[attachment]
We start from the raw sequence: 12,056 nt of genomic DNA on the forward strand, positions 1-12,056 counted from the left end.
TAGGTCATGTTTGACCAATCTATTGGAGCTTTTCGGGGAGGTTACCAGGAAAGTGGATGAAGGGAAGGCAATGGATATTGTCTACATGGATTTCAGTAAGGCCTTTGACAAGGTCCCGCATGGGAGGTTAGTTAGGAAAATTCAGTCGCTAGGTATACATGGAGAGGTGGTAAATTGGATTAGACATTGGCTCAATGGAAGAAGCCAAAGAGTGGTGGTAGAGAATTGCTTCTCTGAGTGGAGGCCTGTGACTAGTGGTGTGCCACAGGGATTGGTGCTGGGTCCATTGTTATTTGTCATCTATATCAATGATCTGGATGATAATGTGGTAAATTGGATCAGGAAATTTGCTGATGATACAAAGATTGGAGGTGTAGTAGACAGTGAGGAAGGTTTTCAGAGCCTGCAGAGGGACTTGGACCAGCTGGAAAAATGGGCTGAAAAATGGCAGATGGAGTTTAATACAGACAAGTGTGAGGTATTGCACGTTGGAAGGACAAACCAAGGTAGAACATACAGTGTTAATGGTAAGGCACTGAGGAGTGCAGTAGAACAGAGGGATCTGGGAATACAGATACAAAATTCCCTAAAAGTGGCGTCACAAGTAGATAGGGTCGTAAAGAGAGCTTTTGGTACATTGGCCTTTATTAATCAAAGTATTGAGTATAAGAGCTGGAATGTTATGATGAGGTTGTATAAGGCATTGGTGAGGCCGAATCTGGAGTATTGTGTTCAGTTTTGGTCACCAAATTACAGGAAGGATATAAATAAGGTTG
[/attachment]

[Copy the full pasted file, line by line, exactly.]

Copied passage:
We start from the raw sequence: 12,056 nt of genomic DNA on the forward strand, positions 1-12,056 counted from the left end.
TAGGTCATGTTTGACCAATCTATTGGAGCTTTTCGGGGAGGTTACCAGGAAAGTGGATGAAGGGAAGGCAATGGATATTGTCTACATGGATTTCAGTAAGGCCTTTGACAAGGTCCCGCATGGGAGGTTAGTTAGGAAAATTCAGTCGCTAGGTATACATGGAGAGGTGGTAAATTGGATTAGACATTGGCTCAATGGAAGAAGCCAAAGAGTGGTGGTAGAGAATTGCTTCTCTGAGTGGAGGCCTGTGACTAGTGGTGTGCCACAGGGATTGGTGCTGGGTCCATTGTTATTTGTCATCTATATCAATGATCTGGATGATAATGTGGTAAATTGGATCAGGAAATTTGCTGATGATACAAAGATTGGAGGTGTAGTAGACAGTGAGGAAGGTTTTCAGAGCCTGCAGAGGGACTTGGACCAGCTGGAAAAATGGGCTGAAAAATGGCAGATGGAGTTTAATACAGACAAGTGTGAGGTATTGCACGTTGGAAGGACAAACCAAGGTAGAACATACAGTGTTAATGGTAAGGCACTGAGGAGTGCAGTAGAACAGAGGGATCTGGGAATACAGATACAAAATTCCCTAAAAGTGGCGTCACAAGTAGATAGGGTCGTAAAGAGAGCTTTTGGTACATTGGCCTTTATTAATCAAAGTATTGAGTATAAGAGCTGGAATGTTATGATGAGGTTGTATAAGGCATTGGTGAGGCCGAATCTGGAGTATTGTGTTCAGTTTTGGTCACCAAATTACAGGAAGGATATAAATAAGGTTG